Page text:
Back in a previous article I discussed a process I now do with my team to conduct code reviews. The idea is to drive up code quality by better use of the tools available to developers. By focusing on the tools and process that we follow to develop code we can collectively drive up quality. The basic process was as follows:
- Get the code out of source control fresh.
- Does it build? Yes then continue, No then stop the code review.
- Run the unit tests.
- Do they run and all pass? Yes then continue, No then stop the code review.
- Check the unit test code coverage.
- Is the coverage around >60%? Yes then continue, No then stop the code review unless there is a good excuse for the coverage that the review team are happy with.
- Check the code metrics (Cyclomatic Complexity and Maintainability Index)
- Are the metrics within agreed boundaries? Yes then continue, No then stop the code review.
- Run the static code analysis against the agreed rule set?
- Are there any warnings / errors? Yes then stop the code review, No then continue.
- Once you get to this point, the development practices have been followed and you can proceed to review the actual code.
Unit Test Coverage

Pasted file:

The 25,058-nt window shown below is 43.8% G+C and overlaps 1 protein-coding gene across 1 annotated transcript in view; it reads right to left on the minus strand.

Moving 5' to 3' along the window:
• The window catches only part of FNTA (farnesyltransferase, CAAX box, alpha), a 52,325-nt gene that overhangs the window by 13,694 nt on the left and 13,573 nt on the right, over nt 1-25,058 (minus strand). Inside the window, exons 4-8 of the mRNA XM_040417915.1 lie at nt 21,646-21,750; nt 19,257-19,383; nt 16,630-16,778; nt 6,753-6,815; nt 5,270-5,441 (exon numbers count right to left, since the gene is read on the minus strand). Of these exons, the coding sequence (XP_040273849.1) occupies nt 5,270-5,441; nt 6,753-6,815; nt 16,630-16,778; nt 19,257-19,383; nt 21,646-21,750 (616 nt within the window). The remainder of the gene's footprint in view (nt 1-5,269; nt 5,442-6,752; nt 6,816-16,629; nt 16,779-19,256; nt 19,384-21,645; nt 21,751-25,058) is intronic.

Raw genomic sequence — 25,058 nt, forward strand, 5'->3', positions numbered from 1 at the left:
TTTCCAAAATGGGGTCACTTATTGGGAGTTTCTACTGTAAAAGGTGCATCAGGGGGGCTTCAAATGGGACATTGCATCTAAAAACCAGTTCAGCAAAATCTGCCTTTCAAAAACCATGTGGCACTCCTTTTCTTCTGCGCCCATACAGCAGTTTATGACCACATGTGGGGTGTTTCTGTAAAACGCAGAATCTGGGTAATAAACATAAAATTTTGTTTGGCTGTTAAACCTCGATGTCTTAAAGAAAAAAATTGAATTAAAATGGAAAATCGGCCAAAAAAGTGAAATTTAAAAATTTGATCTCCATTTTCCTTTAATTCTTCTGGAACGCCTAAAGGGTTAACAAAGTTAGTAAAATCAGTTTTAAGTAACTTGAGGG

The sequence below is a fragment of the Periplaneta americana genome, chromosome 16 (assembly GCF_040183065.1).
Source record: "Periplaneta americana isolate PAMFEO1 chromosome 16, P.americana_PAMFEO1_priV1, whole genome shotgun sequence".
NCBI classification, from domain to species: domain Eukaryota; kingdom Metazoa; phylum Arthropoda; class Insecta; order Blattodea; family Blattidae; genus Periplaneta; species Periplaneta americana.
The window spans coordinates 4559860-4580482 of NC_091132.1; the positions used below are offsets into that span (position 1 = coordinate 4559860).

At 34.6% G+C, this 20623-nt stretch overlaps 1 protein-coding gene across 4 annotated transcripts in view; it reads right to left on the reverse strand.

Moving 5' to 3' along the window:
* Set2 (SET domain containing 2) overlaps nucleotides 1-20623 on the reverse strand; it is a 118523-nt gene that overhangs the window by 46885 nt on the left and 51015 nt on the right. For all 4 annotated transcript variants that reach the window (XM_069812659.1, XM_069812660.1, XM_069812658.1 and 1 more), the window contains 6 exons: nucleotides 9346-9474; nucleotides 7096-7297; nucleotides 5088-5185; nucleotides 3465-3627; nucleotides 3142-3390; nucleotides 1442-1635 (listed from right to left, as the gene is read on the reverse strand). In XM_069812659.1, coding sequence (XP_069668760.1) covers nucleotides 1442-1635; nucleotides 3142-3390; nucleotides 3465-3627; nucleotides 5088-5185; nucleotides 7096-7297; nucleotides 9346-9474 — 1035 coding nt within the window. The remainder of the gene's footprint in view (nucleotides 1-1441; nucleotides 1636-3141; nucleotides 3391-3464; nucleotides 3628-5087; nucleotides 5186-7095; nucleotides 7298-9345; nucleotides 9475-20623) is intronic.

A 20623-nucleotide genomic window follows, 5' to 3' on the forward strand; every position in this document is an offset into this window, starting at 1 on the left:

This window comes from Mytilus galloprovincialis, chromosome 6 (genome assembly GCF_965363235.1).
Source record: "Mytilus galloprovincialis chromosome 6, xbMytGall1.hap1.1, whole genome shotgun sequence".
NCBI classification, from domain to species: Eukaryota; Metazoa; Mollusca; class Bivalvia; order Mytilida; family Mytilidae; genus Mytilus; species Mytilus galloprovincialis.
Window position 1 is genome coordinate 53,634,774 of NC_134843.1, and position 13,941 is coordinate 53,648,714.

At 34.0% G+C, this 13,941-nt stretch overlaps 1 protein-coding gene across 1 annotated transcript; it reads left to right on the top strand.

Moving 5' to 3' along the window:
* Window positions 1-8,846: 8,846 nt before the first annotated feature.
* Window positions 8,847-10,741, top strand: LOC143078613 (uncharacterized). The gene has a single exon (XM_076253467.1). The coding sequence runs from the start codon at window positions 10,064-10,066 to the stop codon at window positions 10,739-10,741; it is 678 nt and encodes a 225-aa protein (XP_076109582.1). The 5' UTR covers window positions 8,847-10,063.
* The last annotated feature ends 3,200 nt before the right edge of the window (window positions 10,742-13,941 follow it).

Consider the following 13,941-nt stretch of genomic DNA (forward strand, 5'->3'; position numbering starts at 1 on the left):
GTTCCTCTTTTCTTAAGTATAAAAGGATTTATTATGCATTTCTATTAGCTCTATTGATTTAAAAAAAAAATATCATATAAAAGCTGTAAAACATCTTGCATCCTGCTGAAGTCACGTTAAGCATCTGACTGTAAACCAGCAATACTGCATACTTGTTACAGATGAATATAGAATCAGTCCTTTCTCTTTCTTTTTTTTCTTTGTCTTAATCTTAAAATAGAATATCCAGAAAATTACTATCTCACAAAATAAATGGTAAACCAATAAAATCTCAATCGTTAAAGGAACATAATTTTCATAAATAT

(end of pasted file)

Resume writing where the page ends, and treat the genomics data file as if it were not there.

Whilst you are developing your software you should be writing tests to exercise that code. Whether you practice test driven development and write your tests first or write tests after the fact, you need a decent level of test coverage. This gives you a level of confidence that the code you are writing does what you expect it too. Also, it gives you a safety blanket when you need to refactor your code. If you make a change in one area, does it break something somewhere else? Unit tests should give you that answer.
The screen shot below, shows the Test Explorer view in Visual Studio 2012. From this view you can run all of your unit tests. As of Visual Studio 2012 Update 1, you can group you tests based on pass outcome, length of execution and project. Think of this view as your project health dashboard. If you have a good level of coverage and they are all green, then you can carry on developing. If you have any red tests then you need to work out why and fix them. Don’t let this view lead you into a false sense of security though. You still need to write tests to a decent level of coverage and ensure you are testing the right things.
You can check your test coverage very easily in Visual Studio. First you can click the little drop down ‘Run’ menu in the Test Explorer, or you can open the ‘Test’ menu in Visual Studio, and then open up the ‘Analyse Test Coverage’ and select ‘All Tests’. This will give you a view similar to below.